Now, please don’t misread me. I am not contending that minimalists are necessarily more content, generous, grateful, or honest than others. I know many incredibly generous people who would not describe themselves as minimalist. I’m sure there are some self-defined minimalists who would chart obnoxiously high on the selfishness meter. And I would never self-confess to have arrived fully in any of the categories listed above.

But I do believe with all my heart that the intentional rejection of possessions does allow greater opportunity for these positive heart habits to emerge. What you do with that opportunity is up to you.

Image: nattu

Joshua Becker

About Joshua Becker

Writer. Inspiring others to live more by owning less.
Bestselling author of Simplify & Clutterfree with Kids.

Follow on TwitterLike on Facebook

Comments

  1. says

    We have gone through major simplification over the past year. So much so that we sold our house in order to rent a smaller and more affordable apartment. This change is saving us thousands of dollar a month. We have many goals that was are seeking through these changes, but the one that feels the best is generosity. Just last week we treated cousins and grandma to a movie. It was so much fun, especially knowing that we were able to take the financial sting out of the moving going experience. We’re looking forward to many more opportunities to express generosity.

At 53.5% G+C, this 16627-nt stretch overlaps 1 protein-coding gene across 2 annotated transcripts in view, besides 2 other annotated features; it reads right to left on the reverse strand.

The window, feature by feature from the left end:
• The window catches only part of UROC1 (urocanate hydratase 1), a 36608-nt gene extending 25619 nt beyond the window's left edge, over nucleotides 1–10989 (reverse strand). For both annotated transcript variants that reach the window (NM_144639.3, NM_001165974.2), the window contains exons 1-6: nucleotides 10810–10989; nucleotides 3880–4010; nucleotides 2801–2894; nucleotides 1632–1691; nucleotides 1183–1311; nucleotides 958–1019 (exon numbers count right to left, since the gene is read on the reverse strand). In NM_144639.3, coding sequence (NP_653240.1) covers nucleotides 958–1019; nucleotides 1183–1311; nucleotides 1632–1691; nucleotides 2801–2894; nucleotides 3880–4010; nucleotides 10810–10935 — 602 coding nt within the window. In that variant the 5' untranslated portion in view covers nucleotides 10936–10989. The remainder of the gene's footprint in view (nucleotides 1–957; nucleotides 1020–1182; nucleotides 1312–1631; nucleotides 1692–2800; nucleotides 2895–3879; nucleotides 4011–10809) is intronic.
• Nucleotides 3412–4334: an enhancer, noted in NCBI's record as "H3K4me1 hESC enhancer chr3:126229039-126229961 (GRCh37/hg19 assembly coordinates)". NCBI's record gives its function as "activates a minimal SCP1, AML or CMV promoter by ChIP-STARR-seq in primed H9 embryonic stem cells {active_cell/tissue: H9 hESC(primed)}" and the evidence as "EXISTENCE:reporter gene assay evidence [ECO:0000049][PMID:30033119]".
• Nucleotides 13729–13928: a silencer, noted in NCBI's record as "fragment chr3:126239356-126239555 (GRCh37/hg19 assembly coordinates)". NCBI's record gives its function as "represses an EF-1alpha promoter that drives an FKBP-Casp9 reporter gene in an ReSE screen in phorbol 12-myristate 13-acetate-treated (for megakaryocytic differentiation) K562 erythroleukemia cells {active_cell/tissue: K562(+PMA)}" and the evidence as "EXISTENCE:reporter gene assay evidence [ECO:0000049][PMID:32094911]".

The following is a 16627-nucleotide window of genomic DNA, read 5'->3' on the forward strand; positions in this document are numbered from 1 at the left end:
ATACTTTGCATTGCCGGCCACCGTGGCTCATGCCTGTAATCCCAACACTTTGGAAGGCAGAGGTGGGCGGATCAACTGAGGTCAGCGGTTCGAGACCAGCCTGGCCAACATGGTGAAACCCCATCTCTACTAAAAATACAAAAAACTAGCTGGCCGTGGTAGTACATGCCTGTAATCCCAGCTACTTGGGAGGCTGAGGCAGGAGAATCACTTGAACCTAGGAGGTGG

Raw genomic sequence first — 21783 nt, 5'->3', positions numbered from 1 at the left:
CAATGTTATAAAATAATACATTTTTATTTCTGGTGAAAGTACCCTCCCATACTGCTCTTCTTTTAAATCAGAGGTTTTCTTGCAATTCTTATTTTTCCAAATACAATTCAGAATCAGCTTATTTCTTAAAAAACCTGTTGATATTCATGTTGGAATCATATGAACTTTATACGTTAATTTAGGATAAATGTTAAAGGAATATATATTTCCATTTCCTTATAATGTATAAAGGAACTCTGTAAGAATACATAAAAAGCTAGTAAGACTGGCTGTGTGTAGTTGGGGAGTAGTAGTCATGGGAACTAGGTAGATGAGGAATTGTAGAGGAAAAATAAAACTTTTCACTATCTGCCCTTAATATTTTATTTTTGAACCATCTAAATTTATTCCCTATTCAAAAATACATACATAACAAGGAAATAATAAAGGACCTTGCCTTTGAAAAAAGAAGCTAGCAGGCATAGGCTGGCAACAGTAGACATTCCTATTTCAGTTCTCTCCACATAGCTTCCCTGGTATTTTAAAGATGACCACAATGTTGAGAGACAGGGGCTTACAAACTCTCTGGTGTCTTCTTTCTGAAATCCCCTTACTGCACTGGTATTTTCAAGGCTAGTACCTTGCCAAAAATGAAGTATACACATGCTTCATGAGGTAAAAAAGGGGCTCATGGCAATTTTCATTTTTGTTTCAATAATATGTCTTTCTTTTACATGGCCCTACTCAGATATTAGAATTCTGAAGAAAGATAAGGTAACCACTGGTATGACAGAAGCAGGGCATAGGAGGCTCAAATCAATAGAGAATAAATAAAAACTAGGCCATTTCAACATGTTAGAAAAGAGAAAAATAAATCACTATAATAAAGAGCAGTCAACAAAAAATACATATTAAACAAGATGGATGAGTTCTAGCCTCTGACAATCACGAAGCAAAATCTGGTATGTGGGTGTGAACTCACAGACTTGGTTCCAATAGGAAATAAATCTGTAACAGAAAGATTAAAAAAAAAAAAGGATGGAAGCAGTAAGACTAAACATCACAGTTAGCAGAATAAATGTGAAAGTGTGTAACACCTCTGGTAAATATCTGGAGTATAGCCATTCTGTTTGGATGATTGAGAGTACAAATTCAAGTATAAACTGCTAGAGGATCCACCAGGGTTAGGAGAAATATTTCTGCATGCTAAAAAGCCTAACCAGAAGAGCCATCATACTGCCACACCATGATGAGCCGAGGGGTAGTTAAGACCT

2. says

    I so look forward to your weekly posts! I have been discovering the joys of living with less for a couple of years now. It was a big heart change for me. I was always wanting more and comparing myself to others. Now, I can proudly state that my family of four chooses to live in an uncluttered 1275 sq ft house, instead of feeling the pressure to “move up”. I just wanted to thank you for the inspiration!

  3. says

    Yes! Yes! Yes! I have come to the conclusion that it isn’t about the stuff and was never really about the stuff but it’s about this. “But it has also provided me with even greater opportunity to change than I had ever imagined.”

    Once you turn your focus away from stuff, the opportunities and possibilities are endless. (and most that you never think of before the stuff goes away).

  4. says

    This is such a great post and sums up exactly how I feel about minimalism. It’s so liberating! That and veganism have changed my life so much in so many positive ways.

    Love your blog. :)

  5. says

    We’ve been working on simplifying for at least a year, maybe a little longer. We have so much stuff that it’s been a very slow, uphill battle to get rid of enough to feel liberated.

    How long do you think it took to feel like you’d arrived in this place? I know it’s a constant journey, but I wonder how much time passed between you looking at your cluttered garage and feeling like you’d gotten rid of enough stuff to feel the impacts you talked about above.

  6. Maggie says

    well said. we’ve been downsizing our possessions for just over a year after deciding to transition to a zero-waste lifestyle. we’re making the transition slowly – to ensure that each effort becomes habit and so as not to get overwhelmed or burned out – and probably have another year or so to go. with every step (eliminating paper towels for reuseable terry ones, digitizing music & donating the CDs, refusing “freebies” we don’t need or want, using reuseable stainless steel water bottles, cooking together as a family, etc), our hearts and souls have lightened and our lives have more room, time, and energy for the things we truly love – our 3 and 4 year-old daughters.